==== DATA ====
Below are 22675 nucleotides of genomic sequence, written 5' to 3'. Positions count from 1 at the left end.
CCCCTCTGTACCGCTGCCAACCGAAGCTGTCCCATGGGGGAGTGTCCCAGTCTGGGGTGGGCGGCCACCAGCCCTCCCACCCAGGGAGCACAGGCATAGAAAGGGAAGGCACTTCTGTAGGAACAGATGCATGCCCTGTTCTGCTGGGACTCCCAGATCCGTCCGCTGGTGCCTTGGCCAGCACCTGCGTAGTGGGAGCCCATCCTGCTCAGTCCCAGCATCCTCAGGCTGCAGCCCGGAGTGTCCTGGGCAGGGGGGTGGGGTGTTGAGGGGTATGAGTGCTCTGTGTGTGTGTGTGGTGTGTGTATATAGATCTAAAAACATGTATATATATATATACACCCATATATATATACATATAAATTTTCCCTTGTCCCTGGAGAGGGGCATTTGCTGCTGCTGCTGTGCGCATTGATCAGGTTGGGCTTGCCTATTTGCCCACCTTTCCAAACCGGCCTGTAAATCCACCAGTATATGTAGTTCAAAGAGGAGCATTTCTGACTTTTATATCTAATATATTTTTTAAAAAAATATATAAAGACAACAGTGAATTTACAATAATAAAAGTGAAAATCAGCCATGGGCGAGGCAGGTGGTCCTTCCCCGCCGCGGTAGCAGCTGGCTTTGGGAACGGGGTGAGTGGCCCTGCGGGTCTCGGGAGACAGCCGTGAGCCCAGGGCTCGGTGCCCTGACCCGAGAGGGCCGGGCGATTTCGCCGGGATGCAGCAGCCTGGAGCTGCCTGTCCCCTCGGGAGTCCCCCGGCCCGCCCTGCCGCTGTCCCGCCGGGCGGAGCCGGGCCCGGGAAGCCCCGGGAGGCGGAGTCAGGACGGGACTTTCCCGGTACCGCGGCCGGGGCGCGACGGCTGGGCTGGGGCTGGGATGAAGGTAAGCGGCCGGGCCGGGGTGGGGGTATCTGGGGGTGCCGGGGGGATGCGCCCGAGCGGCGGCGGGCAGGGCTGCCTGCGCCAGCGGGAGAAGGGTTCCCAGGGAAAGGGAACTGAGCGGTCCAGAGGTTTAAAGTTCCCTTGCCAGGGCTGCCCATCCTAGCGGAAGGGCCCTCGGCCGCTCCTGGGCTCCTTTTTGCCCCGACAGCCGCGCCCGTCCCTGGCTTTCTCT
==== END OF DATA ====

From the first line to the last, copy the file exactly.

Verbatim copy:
Below are 22675 nucleotides of genomic sequence, written 5' to 3'. Positions count from 1 at the left end.
CCCCTCTGTACCGCTGCCAACCGAAGCTGTCCCATGGGGGAGTGTCCCAGTCTGGGGTGGGCGGCCACCAGCCCTCCCACCCAGGGAGCACAGGCATAGAAAGGGAAGGCACTTCTGTAGGAACAGATGCATGCCCTGTTCTGCTGGGACTCCCAGATCCGTCCGCTGGTGCCTTGGCCAGCACCTGCGTAGTGGGAGCCCATCCTGCTCAGTCCCAGCATCCTCAGGCTGCAGCCCGGAGTGTCCTGGGCAGGGGGGTGGGGTGTTGAGGGGTATGAGTGCTCTGTGTGTGTGTGTGGTGTGTGTATATAGATCTAAAAACATGTATATATATATATACACCCATATATATATACATATAAATTTTCCCTTGTCCCTGGAGAGGGGCATTTGCTGCTGCTGCTGTGCGCATTGATCAGGTTGGGCTTGCCTATTTGCCCACCTTTCCAAACCGGCCTGTAAATCCACCAGTATATGTAGTTCAAAGAGGAGCATTTCTGACTTTTATATCTAATATATTTTTTAAAAAAATATATAAAGACAACAGTGAATTTACAATAATAAAAGTGAAAATCAGCCATGGGCGAGGCAGGTGGTCCTTCCCCGCCGCGGTAGCAGCTGGCTTTGGGAACGGGGTGAGTGGCCCTGCGGGTCTCGGGAGACAGCCGTGAGCCCAGGGCTCGGTGCCCTGACCCGAGAGGGCCGGGCGATTTCGCCGGGATGCAGCAGCCTGGAGCTGCCTGTCCCCTCGGGAGTCCCCCGGCCCGCCCTGCCGCTGTCCCGCCGGGCGGAGCCGGGCCCGGGAAGCCCCGGGAGGCGGAGTCAGGACGGGACTTTCCCGGTACCGCGGCCGGGGCGCGACGGCTGGGCTGGGGCTGGGATGAAGGTAAGCGGCCGGGCCGGGGTGGGGGTATCTGGGGGTGCCGGGGGGATGCGCCCGAGCGGCGGCGGGCAGGGCTGCCTGCGCCAGCGGGAGAAGGGTTCCCAGGGAAAGGGAACTGAGCGGTCCAGAGGTTTAAAGTTCCCTTGCCAGGGCTGCCCATCCTAGCGGAAGGGCCCTCGGCCGCTCCTGGGCTCCTTTTTGCCCCGACAGCCGCGCCCGTCCCTGGCTTTCTCT